A superior court judge rules that Love has a "clear legal right" to withold her consent to a song written by her late husband Kurt Cobain shortly before his suicide...

A superior court judge in SEATTLE has ruled that COURTNEY LOVE has “a clear legal right” to withhold her consent to a song written by her late husband KURT COBAIN shortly before his suicide being included on a NIRVANA box set, which was originally slated for release this autumn to mark the tenth anniversary of the release of ‘NEVERMIND’.

As previously reported, Love and former Nirvana members Dave Grohl and Krist Novoselic are embroiled in a legal wrangle over whether the song, written in January 1994, three months before Cobain committed suicide, can be included on the 45-trackcollection. Granting a temporary injunction to prevent the song being included, the judge said that if a resolution is not reached, the case will go to trial on December 31, 2002.

The song ‘On The Mountain’ was performed live by Nirvana once. Hole also performed the song, under the title ‘You’ve Got No Right’, during their ‘MTV Unplugged’ set. It is now referred to as ‘You Know You’re Right’.

Grohl and Novoselic’s attorney Warren Rheaume commented: “The fight is over control of Nirvana. Hopefully Krist, Dave and Courtney will be able to work something out.”

If they fail to reach an agreement, it will come to trial in Seattle in December 2002.

Love’s manager claimed that a release featuring the track could sell 15 million copies worldwide, whereas sales without it could be one-fifth of that amount.

As widely reported in the US, the song features the lyrics “I just don’t think it’s worth it/ I don’t really love her/ I don’t think I want her/ Ain’t gonna take to love again/ It’s the way your love hurts/ It’s the way you’re mad again”.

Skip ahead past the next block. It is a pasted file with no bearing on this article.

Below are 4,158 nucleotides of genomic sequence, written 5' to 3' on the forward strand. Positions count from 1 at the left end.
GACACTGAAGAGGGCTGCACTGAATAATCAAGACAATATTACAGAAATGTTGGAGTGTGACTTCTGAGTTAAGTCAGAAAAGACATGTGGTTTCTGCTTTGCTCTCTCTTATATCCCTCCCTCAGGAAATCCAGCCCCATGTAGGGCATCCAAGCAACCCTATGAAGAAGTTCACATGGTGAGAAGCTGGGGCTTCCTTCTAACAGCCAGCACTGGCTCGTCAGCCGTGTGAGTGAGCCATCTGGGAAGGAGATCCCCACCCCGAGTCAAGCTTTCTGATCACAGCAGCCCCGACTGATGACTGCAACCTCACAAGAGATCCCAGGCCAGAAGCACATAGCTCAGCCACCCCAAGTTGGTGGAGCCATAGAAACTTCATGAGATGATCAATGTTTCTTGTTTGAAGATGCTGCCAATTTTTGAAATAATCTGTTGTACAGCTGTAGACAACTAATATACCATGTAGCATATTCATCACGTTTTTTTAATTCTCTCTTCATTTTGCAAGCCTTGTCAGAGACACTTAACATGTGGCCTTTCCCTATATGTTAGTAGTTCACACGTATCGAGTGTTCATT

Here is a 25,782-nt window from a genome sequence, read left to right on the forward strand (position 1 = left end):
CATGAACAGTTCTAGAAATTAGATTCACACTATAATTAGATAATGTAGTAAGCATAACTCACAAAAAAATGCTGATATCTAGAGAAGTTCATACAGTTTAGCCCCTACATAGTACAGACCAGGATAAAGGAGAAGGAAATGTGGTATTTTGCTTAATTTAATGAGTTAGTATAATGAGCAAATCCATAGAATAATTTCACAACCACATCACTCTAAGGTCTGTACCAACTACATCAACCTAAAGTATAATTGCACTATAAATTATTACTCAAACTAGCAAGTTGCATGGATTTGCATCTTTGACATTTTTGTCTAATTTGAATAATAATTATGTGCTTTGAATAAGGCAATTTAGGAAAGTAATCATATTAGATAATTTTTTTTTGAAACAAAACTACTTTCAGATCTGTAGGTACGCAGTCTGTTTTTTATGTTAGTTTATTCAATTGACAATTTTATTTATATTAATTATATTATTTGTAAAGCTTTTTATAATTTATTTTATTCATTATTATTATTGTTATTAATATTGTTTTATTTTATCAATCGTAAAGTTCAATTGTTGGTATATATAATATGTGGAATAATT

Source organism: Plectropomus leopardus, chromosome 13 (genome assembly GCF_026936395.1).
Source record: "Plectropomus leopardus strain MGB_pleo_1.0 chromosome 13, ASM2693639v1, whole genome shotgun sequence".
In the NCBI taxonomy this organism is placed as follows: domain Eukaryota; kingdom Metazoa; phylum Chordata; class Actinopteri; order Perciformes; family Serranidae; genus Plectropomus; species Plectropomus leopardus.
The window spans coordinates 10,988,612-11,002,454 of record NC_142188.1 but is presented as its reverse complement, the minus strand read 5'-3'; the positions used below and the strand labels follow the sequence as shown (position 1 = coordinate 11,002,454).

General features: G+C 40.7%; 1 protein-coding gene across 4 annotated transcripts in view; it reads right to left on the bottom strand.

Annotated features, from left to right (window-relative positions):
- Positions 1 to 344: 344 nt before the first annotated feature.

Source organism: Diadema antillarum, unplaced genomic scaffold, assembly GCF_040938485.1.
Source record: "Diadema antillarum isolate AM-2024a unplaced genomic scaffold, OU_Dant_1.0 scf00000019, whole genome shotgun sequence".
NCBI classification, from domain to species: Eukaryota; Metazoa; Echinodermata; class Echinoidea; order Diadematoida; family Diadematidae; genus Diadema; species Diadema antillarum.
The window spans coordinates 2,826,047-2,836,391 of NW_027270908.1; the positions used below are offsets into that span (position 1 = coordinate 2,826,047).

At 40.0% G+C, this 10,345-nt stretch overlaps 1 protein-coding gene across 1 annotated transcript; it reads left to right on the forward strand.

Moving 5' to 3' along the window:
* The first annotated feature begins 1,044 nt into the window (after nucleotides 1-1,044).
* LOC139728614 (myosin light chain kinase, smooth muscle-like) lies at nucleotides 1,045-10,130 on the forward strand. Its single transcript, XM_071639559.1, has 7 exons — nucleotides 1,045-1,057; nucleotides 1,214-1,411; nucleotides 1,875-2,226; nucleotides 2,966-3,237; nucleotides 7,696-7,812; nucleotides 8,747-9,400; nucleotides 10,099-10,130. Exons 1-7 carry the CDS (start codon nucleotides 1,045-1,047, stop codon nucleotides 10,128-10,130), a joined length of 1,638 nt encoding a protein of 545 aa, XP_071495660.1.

The two sides have agreed not to discuss the case in the media, but according to, the crux of the argument is that Love claims under copyright law that she has “exclusive ownership of the right of publication for all unpublished songs of Kurt Cobain”, and that she was not consulted in the compiling of the box set tracklisting.

Grohl and Novoselic, however, have claimed that she “maliciously” used the song to block the release.

Love’s lawsuit, also filed on behalf of her daughter with Cobain, Frances Bean, states: “The parties have fundamentally different concepts of how to manage the musical and artistic legacy of Kurt Cobain, resulting in a stalemate of decision making that threatens existing recordings, has stopped new releases from the Nirvana catalogue.” The lawsuit also claims that the stalemate prevented the creation of a movie about Kurt Cobain’s life.

Love is also attempting to have a company that was formed with Novoselic and Grohl in 1997 to manage the band’s assets, such as unreleased music and images, dissolved. No major decisions can be undertaken without a unanimous vote.

Sonicnet reports that Love’s lawsuit claims that Nirvana “was conceived, created and sustained by Kurt Cobain. He gave the band its name, wrote the songs, played lead guitar and was lead singer.”

Her complaint identifies Grohl as the group’s sixth drummer and downplays his and Novoselic’s roles in the group, stating: “The artistic and commercial output of Nirvana was the creation of Kurt Cobain; and the general public and audience for Nirvana make no distinction between Nirvana and Kurt Cobain.”

Grohl and Novoselic’s papers say they “helped create Nirvana‘s music and artistic vision.” In the documents, they describe Love as “a complete alien to [the band’s] music and success” who is trying to deny them “any commercial exploitation of the music they created.”

“The real point here is that Courtney was never a member of Nirvana,” Novoselic says in one document.

He also said that Love’s claims that the band’s break-up was “anticipated and there was little chance that Cobain, Grohl and Novoselic would ever perform together again” dishonour Nirvana and “dishonour the memory of her husband.”

In a poll run through an unofficial fan site,, 76% of fans said that they were on the side of Grohl and Novoselic, while only six per cent said they were on Love’s side in the dispute.

The site also has an audio clip of the song. To listen, go to